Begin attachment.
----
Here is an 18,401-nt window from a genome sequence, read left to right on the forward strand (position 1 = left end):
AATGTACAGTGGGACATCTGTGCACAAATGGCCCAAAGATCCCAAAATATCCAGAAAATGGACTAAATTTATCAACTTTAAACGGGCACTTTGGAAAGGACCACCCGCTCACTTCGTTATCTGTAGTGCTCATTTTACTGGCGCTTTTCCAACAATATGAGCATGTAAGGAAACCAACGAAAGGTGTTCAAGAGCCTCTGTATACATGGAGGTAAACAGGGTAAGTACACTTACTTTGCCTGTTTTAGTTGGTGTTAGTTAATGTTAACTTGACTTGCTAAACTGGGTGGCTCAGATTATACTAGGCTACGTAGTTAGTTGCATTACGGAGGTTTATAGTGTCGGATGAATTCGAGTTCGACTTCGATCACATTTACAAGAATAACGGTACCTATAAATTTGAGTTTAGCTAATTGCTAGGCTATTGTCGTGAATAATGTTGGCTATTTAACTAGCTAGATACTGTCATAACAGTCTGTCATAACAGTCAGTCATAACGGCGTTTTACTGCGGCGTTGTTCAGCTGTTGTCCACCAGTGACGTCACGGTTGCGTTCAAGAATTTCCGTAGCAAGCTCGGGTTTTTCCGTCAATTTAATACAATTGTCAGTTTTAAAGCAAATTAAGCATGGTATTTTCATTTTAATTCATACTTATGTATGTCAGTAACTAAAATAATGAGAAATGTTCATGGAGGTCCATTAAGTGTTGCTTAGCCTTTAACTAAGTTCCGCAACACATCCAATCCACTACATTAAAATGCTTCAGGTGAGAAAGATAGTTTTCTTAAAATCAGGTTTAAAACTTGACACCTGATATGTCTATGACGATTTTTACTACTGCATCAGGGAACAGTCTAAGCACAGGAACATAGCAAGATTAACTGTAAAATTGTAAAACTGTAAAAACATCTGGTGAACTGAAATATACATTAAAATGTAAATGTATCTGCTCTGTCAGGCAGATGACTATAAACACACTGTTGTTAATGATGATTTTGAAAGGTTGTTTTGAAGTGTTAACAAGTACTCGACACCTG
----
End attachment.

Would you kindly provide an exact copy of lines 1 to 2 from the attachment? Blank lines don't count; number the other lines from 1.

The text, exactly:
Here is an 18,401-nt window from a genome sequence, read left to right on the forward strand (position 1 = left end):
AATGTACAGTGGGACATCTGTGCACAAATGGCCCAAAGATCCCAAAATATCCAGAAAATGGACTAAATTTATCAACTTTAAACGGGCACTTTGGAAAGGACCACCCGCTCACTTCGTTATCTGTAGTGCTCATTTTACTGGCGCTTTTCCAACAATATGAGCATGTAAGGAAACCAACGAAAGGTGTTCAAGAGCCTCTGTATACATGGAGGTAAACAGGGTAAGTACACTTACTTTGCCTGTTTTAGTTGGTGTTAGTTAATGTTAACTTGACTTGCTAAACTGGGTGGCTCAGATTATACTAGGCTACGTAGTTAGTTGCATTACGGAGGTTTATAGTGTCGGATGAATTCGAGTTCGACTTCGATCACATTTACAAGAATAACGGTACCTATAAATTTGAGTTTAGCTAATTGCTAGGCTATTGTCGTGAATAATGTTGGCTATTTAACTAGCTAGATACTGTCATAACAGTCTGTCATAACAGTCAGTCATAACGGCGTTTTACTGCGGCGTTGTTCAGCTGTTGTCCACCAGTGACGTCACGGTTGCGTTCAAGAATTTCCGTAGCAAGCTCGGGTTTTTCCGTCAATTTAATACAATTGTCAGTTTTAAAGCAAATTAAGCATGGTATTTTCATTTTAATTCATACTTATGTATGTCAGTAACTAAAATAATGAGAAATGTTCATGGAGGTCCATTAAGTGTTGCTTAGCCTTTAACTAAGTTCCGCAACACATCCAATCCACTACATTAAAATGCTTCAGGTGAGAAAGATAGTTTTCTTAAAATCAGGTTTAAAACTTGACACCTGATATGTCTATGACGATTTTTACTACTGCATCAGGGAACAGTCTAAGCACAGGAACATAGCAAGATTAACTGTAAAATTGTAAAACTGTAAAAACATCTGGTGAACTGAAATATACATTAAAATGTAAATGTATCTGCTCTGTCAGGCAGATGACTATAAACACACTGTTGTTAATGATGATTTTGAAAGGTTGTTTTGAAGTGTTAACAAGTACTCGACACCTG